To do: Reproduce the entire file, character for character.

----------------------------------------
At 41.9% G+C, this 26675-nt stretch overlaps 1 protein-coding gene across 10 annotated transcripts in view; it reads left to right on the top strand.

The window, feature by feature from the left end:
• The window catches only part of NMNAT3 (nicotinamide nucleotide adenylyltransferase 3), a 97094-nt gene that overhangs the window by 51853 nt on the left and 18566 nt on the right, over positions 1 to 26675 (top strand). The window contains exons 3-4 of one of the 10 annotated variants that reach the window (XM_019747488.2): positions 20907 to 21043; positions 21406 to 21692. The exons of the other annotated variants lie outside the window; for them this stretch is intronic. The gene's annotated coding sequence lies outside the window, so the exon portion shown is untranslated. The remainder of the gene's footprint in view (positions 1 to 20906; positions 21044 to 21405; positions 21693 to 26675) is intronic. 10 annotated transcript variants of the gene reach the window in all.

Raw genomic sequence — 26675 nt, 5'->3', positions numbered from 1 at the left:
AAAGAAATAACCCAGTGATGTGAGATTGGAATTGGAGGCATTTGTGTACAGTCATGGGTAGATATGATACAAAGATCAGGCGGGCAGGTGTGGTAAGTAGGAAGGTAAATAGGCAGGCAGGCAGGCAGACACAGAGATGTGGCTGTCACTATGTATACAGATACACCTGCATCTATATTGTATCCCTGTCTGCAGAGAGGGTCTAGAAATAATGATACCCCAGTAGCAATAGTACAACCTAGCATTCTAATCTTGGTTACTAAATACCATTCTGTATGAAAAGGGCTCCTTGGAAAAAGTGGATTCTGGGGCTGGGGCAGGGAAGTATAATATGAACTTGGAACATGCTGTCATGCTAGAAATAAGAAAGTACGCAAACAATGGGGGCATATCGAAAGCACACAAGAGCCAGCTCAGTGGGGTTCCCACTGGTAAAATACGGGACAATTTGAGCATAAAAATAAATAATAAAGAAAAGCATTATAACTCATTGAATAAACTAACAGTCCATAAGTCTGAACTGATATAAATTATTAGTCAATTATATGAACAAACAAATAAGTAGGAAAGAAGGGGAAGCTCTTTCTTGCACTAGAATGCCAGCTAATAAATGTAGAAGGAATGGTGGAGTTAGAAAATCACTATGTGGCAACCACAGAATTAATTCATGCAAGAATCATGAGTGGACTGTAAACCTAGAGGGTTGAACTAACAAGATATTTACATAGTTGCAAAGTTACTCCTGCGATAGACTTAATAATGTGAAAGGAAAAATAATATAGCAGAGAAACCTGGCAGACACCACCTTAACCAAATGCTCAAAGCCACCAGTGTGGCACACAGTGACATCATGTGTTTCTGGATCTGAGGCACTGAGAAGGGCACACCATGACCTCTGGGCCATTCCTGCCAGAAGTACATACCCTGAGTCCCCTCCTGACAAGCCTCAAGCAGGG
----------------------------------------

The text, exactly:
At 41.9% G+C, this 26675-nt stretch overlaps 1 protein-coding gene across 10 annotated transcripts in view; it reads left to right on the top strand.

The window, feature by feature from the left end:
• The window catches only part of NMNAT3 (nicotinamide nucleotide adenylyltransferase 3), a 97094-nt gene that overhangs the window by 51853 nt on the left and 18566 nt on the right, over positions 1 to 26675 (top strand). The window contains exons 3-4 of one of the 10 annotated variants that reach the window (XM_019747488.2): positions 20907 to 21043; positions 21406 to 21692. The exons of the other annotated variants lie outside the window; for them this stretch is intronic. The gene's annotated coding sequence lies outside the window, so the exon portion shown is untranslated. The remainder of the gene's footprint in view (positions 1 to 20906; positions 21044 to 21405; positions 21693 to 26675) is intronic. 10 annotated transcript variants of the gene reach the window in all.

Raw genomic sequence — 26675 nt, 5'->3', positions numbered from 1 at the left:
AAAGAAATAACCCAGTGATGTGAGATTGGAATTGGAGGCATTTGTGTACAGTCATGGGTAGATATGATACAAAGATCAGGCGGGCAGGTGTGGTAAGTAGGAAGGTAAATAGGCAGGCAGGCAGGCAGACACAGAGATGTGGCTGTCACTATGTATACAGATACACCTGCATCTATATTGTATCCCTGTCTGCAGAGAGGGTCTAGAAATAATGATACCCCAGTAGCAATAGTACAACCTAGCATTCTAATCTTGGTTACTAAATACCATTCTGTATGAAAAGGGCTCCTTGGAAAAAGTGGATTCTGGGGCTGGGGCAGGGAAGTATAATATGAACTTGGAACATGCTGTCATGCTAGAAATAAGAAAGTACGCAAACAATGGGGGCATATCGAAAGCACACAAGAGCCAGCTCAGTGGGGTTCCCACTGGTAAAATACGGGACAATTTGAGCATAAAAATAAATAATAAAGAAAAGCATTATAACTCATTGAATAAACTAACAGTCCATAAGTCTGAACTGATATAAATTATTAGTCAATTATATGAACAAACAAATAAGTAGGAAAGAAGGGGAAGCTCTTTCTTGCACTAGAATGCCAGCTAATAAATGTAGAAGGAATGGTGGAGTTAGAAAATCACTATGTGGCAACCACAGAATTAATTCATGCAAGAATCATGAGTGGACTGTAAACCTAGAGGGTTGAACTAACAAGATATTTACATAGTTGCAAAGTTACTCCTGCGATAGACTTAATAATGTGAAAGGAAAAATAATATAGCAGAGAAACCTGGCAGACACCACCTTAACCAAATGCTCAAAGCCACCAGTGTGGCACACAGTGACATCATGTGTTTCTGGATCTGAGGCACTGAGAAGGGCACACCATGACCTCTGGGCCATTCCTGCCAGAAGTACATACCCTGAGTCCCCTCCTGACAAGCCTCAAGCAGGG